Television is rather ill, (but) it is not dead, pronounced one of Britain’s biggest advertisers at the recent Royal Television Society conference. Alan Rutherford was thinking of how his own company, Unilever, had trimmed global television spend by 20 per cent as it struggles to come to terms with multi-channel platforms and the internet.
No sooner had he spoken than startling if bizzare evidence that the patient is not dead yet became apparent. ITV chief executive Charles Allen made a proposal so breathtaking in its audacity that it momentarily stunned the normally unshockable advertising community. His suggestion? Scrap the contract rights renewal remedy (CRR) forthwith; it doesn’t work and more importantly, it is doing irreparable damage to ITV1.
Now, while many of the finer details of CRR remain to this day cloaked in profound mystery (as many advertisers would privately admit), certain skeletal facts are inescapably clear. One is that the system has only recently been introduced, so calling for its abolition might seem a little premature. The second is that the prime mover in its introduction was none other than Allen himself, desperate as he then was to appease criticism (from most of the ad community) of the Granada/Carlton merger.
Leaving aside the possible charges of self-serving hypocrisy and double standards now he has got what he wants, we should nevertheless ask whether there is any merit in Allen’s demands. What he says about there being no such restraint anywhere else in Europe, and the BBC having a particularly strong year are certainly true. Equally, they are irrelevant to the argument, since Britain’s TV ‘ecology’ is unique and if the BBC is so strong, that strength is in no small way being helped by ITV1’s own dismal ratings performance.
Let’s look at that argument from another point of view. Who would benefit from CRR’s abolition? Well, ITV certainly – as there is a projected loss of &£150m revenue in 2006. And who knows what the next trading year holds as the multichannel world gets more of a grip? Strangely, though, the case for abolition is a lot less compelling when applied to advertisers.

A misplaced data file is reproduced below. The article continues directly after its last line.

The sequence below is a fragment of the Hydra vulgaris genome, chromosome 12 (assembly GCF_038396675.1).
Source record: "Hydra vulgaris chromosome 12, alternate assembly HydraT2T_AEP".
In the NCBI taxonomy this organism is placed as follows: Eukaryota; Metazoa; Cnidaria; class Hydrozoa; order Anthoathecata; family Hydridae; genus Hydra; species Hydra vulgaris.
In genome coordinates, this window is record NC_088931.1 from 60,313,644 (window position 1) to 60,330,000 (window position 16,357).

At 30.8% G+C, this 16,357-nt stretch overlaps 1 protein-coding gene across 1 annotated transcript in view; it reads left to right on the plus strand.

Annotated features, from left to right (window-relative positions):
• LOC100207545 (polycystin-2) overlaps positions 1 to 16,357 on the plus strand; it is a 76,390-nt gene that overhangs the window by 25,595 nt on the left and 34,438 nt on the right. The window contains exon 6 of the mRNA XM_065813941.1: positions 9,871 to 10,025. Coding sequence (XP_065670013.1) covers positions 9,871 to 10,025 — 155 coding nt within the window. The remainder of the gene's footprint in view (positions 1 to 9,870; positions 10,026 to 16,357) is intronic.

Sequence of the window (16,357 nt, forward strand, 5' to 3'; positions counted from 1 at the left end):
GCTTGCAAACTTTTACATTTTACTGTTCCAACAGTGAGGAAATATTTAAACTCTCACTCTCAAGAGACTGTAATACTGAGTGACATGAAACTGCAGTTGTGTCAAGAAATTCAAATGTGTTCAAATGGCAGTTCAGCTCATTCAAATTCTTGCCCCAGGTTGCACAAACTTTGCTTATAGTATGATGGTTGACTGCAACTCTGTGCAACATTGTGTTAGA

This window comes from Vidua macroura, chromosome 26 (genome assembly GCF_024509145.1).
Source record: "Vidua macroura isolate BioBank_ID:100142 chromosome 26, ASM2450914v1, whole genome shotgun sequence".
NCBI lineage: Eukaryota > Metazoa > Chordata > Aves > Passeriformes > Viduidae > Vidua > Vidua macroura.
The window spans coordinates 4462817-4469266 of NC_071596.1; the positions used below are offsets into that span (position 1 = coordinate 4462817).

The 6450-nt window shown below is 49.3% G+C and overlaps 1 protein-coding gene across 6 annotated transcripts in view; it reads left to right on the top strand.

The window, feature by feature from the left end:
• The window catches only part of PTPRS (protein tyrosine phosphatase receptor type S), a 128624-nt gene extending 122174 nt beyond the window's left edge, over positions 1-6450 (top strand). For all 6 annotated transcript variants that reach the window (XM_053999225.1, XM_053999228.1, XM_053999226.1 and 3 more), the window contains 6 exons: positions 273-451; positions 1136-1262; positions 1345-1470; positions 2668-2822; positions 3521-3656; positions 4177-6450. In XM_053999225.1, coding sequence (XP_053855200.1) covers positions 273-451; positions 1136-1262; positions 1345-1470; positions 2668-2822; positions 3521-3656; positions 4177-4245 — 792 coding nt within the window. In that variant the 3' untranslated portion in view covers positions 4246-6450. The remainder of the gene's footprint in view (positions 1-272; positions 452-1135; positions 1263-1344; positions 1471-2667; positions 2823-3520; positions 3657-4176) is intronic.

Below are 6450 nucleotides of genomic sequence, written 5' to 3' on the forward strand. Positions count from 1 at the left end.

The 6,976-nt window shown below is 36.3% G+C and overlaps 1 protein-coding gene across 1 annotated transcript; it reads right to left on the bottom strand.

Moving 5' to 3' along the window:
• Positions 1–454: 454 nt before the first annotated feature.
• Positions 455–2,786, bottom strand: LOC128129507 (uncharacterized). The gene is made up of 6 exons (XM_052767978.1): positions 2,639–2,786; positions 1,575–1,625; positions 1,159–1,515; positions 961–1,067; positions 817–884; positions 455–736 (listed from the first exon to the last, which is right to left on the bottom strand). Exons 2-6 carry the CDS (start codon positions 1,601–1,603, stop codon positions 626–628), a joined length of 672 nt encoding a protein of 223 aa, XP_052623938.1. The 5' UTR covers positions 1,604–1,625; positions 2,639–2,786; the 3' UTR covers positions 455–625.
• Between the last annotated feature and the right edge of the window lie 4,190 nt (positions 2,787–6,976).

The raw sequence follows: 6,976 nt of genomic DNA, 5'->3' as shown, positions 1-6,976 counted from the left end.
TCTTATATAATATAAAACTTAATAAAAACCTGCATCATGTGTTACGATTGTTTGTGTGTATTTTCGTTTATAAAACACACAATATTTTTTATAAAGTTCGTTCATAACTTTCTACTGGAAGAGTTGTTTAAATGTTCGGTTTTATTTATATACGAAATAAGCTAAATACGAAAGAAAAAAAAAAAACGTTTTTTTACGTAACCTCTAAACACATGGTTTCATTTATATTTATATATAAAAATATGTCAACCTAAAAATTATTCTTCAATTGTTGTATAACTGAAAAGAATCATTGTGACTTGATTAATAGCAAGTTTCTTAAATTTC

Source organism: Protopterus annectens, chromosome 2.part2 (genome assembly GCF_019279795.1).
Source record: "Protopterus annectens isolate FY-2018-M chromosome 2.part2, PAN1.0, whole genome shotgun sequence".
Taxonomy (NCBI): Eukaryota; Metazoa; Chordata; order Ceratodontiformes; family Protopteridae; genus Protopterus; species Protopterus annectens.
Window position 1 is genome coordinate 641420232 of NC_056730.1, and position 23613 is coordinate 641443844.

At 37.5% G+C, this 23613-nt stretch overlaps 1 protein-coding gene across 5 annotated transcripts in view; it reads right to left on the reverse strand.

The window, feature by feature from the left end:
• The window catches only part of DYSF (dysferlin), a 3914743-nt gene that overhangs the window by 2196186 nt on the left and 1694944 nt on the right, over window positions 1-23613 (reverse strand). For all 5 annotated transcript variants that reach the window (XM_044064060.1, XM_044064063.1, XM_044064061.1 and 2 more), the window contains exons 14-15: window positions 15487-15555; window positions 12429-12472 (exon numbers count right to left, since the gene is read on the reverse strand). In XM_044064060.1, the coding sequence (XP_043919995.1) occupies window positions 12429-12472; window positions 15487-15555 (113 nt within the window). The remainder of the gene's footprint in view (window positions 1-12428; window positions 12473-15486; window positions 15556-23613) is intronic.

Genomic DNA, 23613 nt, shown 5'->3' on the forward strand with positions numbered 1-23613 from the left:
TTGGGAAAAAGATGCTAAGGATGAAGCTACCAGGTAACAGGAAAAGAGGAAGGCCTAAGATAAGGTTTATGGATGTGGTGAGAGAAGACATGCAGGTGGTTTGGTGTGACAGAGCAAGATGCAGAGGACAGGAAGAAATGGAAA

Let’s first dismiss a red herring: that CRR is no longer relevant as the lack of complaints to the adjudicator demonstrates that ITV has mended its ways and is now in perfect harmony with advertisers. The reason why the adjudicator has been so idle is that few clients, or agencies, dare to alienate what is still the dominant brand-building medium.
Moreover, while it is true that ITV1 hasn’t been having a very good year, as Phil Georgiadis points out, add its performance to that of ITVs 2 and 3 and you get 41.5 per cent of commercial impacts and 93 of the top 100 rating programmes this year – a rather different perspective on the multi-channel revolution allegedly ravaging ITV the brand.
Take away CRR and the trading distortions caused by agency deals would be exaggerated, favouring scale over specialism and buyer over planner. Worse, ITV would be able to return to its old gravity-defying trick of rewarding itself for poor performance by means of ‘media inflation’.
So, nice try Charles, but it won’t wash; all the more so given the &£135m you have already managed to pocket on behalf of shareholders, through savings on ITV’s broadcast licence fees
Stuart Smith, Editor